Bill to Protect Californians’ Rights to Get Vaccinated and Protects Freedom of Speech Passes Asm. Public Safety Committee
As health care professionals work to end the deadly pandemic by vaccinating Californians, anti-vaccine extremists have used intimidation tactics and physical obstruction at vaccine sites
SACRAMENTO, CA – Senate Bill 742 by Dr. Richard Pan to give local officials the tools they need to keep extremists from harassing and intimidating patients and front-line workers when getting vaccinated, passed the Assembly Public Safety Committee today.
“We are making great strides in distributing COVID-19 vaccines and educating the public, but at the same time, anti-vaccine extremists are continuing their efforts to cause chaos and intimidate patients,” said Dr. Richard Pan. “SB 742 gives local officials on the ground clear ability to set up and create safe space to express free speech as well as ensure patients and health care workers are safe when working to end the deadly pandemic.”
“People shouldn’t be harassed when they are trying to get a life-saving vaccine. We can protect speech and our right to be safely vaccinated,” said Crystal Strait of ProtectUS, sponsors of SB 742. “I have a number of immunocompromised classmates and friends in this state, and every shot declined in California for any reason threatens their health,” testified Ben Salop, member of student group GenerationUp, “That’s why Dr. Pan’s continued focus on protecting our freedoms through promoting vaccine-access is what we need right now to end the pandemic.”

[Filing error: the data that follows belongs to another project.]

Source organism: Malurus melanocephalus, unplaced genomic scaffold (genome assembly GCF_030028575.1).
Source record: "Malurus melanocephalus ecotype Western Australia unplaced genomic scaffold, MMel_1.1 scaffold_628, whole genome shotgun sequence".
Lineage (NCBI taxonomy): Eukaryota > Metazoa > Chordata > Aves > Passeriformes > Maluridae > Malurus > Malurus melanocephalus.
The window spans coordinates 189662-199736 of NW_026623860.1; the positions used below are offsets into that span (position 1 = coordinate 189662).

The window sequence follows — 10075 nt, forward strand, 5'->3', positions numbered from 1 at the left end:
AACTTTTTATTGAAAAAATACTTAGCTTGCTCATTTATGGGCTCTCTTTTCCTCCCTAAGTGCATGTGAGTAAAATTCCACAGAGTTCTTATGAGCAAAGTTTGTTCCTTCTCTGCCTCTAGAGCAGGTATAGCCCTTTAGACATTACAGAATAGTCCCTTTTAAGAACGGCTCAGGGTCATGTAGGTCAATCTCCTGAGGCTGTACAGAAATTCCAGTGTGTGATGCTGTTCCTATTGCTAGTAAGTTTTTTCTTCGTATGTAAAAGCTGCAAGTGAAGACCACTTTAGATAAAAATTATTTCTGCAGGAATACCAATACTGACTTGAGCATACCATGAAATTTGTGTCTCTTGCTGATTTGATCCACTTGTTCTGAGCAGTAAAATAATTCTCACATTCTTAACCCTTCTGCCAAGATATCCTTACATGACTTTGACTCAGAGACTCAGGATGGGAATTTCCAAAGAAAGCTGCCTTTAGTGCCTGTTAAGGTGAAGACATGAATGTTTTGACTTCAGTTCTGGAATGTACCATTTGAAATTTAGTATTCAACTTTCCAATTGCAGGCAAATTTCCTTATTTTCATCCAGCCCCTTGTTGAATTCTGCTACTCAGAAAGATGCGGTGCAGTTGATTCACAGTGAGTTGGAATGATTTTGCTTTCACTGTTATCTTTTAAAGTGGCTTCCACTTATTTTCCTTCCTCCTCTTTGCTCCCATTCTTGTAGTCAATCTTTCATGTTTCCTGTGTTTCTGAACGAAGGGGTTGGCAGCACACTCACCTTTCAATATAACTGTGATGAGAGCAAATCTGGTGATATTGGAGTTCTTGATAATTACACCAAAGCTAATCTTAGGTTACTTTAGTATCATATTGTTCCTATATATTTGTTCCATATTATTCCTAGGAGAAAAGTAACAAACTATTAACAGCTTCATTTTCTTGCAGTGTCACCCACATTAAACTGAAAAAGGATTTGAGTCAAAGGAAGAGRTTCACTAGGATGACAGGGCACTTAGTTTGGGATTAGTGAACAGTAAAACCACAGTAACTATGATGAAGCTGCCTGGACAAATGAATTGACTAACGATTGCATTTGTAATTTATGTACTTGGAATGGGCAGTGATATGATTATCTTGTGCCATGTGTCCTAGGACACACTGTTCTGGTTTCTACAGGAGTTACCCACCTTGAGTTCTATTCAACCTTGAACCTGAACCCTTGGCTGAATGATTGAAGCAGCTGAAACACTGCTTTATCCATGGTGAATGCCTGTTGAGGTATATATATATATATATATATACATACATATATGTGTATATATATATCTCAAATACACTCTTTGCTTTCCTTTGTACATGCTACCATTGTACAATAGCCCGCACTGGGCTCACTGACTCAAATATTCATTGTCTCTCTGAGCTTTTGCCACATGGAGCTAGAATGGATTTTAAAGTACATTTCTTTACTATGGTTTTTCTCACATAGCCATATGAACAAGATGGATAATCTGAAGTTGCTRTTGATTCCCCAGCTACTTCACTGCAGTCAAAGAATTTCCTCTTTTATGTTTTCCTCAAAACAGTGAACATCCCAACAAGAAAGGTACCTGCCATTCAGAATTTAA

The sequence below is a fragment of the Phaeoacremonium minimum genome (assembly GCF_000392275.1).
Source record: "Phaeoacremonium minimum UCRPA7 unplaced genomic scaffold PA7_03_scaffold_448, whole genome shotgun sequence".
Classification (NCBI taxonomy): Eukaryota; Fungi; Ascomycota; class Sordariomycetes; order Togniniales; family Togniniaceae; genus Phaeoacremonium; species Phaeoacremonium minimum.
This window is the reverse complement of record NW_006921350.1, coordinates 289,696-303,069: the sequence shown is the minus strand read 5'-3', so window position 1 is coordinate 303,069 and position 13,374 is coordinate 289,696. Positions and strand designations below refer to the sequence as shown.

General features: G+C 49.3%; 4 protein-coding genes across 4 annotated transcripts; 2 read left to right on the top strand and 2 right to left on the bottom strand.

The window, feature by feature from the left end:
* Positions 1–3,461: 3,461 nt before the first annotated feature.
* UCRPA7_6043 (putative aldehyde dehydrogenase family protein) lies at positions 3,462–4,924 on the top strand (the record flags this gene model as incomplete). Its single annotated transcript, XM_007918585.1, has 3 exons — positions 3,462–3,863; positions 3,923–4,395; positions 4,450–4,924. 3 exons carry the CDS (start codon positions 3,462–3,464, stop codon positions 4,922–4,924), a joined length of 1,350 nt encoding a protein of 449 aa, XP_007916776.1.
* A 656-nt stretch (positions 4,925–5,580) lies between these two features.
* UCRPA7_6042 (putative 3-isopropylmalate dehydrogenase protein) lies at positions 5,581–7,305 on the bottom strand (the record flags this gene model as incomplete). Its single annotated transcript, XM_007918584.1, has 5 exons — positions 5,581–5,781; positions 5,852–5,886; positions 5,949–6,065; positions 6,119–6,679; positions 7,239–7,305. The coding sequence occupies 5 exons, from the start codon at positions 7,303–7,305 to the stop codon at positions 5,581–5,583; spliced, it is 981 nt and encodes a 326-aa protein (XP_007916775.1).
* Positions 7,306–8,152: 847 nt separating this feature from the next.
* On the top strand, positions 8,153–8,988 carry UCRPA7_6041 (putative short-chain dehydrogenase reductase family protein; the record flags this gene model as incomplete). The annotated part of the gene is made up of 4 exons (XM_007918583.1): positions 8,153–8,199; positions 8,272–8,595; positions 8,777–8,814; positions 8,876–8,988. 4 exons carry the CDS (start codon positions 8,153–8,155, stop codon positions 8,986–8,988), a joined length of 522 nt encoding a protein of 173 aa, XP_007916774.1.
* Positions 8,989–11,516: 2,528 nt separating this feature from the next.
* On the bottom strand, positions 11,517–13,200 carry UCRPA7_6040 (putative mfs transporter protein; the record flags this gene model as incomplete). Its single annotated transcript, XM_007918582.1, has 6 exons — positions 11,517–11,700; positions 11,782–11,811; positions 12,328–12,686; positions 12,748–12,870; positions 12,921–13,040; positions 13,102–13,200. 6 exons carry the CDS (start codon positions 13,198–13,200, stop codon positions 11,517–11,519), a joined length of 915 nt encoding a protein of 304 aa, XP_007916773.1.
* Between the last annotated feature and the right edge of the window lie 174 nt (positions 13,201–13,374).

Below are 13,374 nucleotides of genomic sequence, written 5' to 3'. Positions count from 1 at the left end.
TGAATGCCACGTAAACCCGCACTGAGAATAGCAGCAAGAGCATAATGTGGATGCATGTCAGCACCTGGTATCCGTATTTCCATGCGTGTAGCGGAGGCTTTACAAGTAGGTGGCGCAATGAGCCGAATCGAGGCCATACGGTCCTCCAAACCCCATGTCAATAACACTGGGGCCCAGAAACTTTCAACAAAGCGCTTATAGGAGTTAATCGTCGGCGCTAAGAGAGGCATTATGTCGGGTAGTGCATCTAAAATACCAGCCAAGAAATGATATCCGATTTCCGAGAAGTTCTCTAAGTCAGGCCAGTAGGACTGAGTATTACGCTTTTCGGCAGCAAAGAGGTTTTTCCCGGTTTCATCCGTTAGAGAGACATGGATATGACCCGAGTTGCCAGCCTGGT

SB 742 will protect the rights of people to receive vaccinations with the safety and privacy afforded to patients in all other health care settings, while also preserving the right of protestors to assemble. Specifically, SB 742 would prohibit a person from physically obstructing, harassing or intimidating patients or health care workers within a designated distance of a vaccine site. This bill sets violations of this law punishable by a fine of up to $1,000, imprisonment of up to 6 months, or both.
COVID-19 vaccinations are given at a variety of vaccination sites, such as hospitals, physician offices, clinics, and other retail spaces and pop-up locations. The unprecedented scope of COVID-19 vaccination efforts has required the use of unconventional venues such as fairgrounds or stadiums for vaccination sites. However, the legal code has not yet evolved to account for these changes, and current laws do not adequately empower law enforcement to balance the first amendment rights to free speech with the right to receive healthcare at vaccination sites.
In the most talked about example, an anti-vaccine mob descended onto a large-scale vaccination site at Dodger stadium in Los Angeles, where they used intimidation and physical obstruction to keep people from getting vaccinated and they forced a temporary closure of the site. In the weeks since, anti-vaccine extremists have targeted other vaccine sites where they have tried to frighten community members with extreme anti-vaccine propaganda.
SB 742 will be heard next in the Assembly Appropriations Committee.